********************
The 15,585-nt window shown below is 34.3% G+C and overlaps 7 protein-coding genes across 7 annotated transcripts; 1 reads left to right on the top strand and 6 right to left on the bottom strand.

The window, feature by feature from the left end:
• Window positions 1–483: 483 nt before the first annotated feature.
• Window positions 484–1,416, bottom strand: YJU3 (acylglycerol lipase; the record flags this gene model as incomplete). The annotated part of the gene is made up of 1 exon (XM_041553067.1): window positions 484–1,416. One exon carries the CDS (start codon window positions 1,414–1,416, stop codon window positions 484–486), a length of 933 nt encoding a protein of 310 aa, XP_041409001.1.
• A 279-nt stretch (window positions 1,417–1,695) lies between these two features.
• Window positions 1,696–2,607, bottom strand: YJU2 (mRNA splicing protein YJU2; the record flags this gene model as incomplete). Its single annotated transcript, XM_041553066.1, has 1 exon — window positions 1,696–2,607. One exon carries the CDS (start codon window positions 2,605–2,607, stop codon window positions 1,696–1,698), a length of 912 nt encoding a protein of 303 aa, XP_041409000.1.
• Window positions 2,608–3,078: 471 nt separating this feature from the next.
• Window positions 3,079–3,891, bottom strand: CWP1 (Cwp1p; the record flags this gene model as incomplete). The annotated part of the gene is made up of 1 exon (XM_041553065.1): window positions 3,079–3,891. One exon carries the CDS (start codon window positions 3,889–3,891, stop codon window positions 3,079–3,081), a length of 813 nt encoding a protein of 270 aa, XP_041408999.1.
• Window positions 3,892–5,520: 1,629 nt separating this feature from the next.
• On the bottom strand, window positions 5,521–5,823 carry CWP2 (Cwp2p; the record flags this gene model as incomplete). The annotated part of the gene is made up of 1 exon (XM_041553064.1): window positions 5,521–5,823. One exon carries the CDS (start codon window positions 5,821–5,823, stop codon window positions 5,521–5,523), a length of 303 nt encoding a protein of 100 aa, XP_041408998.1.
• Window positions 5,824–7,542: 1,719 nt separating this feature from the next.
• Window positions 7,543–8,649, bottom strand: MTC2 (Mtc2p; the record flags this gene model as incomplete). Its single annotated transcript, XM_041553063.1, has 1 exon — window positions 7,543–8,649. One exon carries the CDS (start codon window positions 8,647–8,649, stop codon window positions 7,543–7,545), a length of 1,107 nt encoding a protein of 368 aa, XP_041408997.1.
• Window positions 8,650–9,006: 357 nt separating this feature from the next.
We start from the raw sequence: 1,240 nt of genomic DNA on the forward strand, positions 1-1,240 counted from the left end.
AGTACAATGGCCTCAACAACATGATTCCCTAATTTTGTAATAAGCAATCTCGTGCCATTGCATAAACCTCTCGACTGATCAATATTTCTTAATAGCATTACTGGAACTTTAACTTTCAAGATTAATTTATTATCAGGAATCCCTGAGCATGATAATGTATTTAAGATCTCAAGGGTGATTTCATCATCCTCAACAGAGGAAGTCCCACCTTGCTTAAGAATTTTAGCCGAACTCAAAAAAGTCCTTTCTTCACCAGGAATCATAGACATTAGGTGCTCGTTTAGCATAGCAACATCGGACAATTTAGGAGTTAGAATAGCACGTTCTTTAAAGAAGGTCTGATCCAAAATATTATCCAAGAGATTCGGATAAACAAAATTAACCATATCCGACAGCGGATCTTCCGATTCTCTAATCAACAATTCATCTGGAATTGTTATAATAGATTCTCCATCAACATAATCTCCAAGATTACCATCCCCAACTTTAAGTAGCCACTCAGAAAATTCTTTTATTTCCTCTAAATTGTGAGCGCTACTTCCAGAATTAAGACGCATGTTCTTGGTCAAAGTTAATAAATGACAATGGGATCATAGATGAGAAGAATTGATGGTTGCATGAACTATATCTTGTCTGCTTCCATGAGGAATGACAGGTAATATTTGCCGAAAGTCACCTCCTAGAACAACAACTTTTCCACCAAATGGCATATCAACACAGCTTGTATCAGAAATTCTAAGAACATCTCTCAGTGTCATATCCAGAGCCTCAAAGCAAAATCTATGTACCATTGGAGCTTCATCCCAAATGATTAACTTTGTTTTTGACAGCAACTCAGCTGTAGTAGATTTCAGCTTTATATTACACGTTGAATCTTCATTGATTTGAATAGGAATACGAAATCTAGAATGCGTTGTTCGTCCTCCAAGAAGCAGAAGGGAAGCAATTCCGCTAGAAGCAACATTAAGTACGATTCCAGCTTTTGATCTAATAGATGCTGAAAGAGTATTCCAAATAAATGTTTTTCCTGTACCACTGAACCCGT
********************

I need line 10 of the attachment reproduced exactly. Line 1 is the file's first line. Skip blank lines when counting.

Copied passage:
• On the bottom strand, window positions 5,521–5,823 carry CWP2 (Cwp2p; the record flags this gene model as incomplete). The annotated part of the gene is made up of 1 exon (XM_041553064.1): window positions 5,521–5,823. One exon carries the CDS (start codon window positions 5,821–5,823, stop codon window positions 5,521–5,523), a length of 303 nt encoding a protein of 100 aa, XP_041408998.1.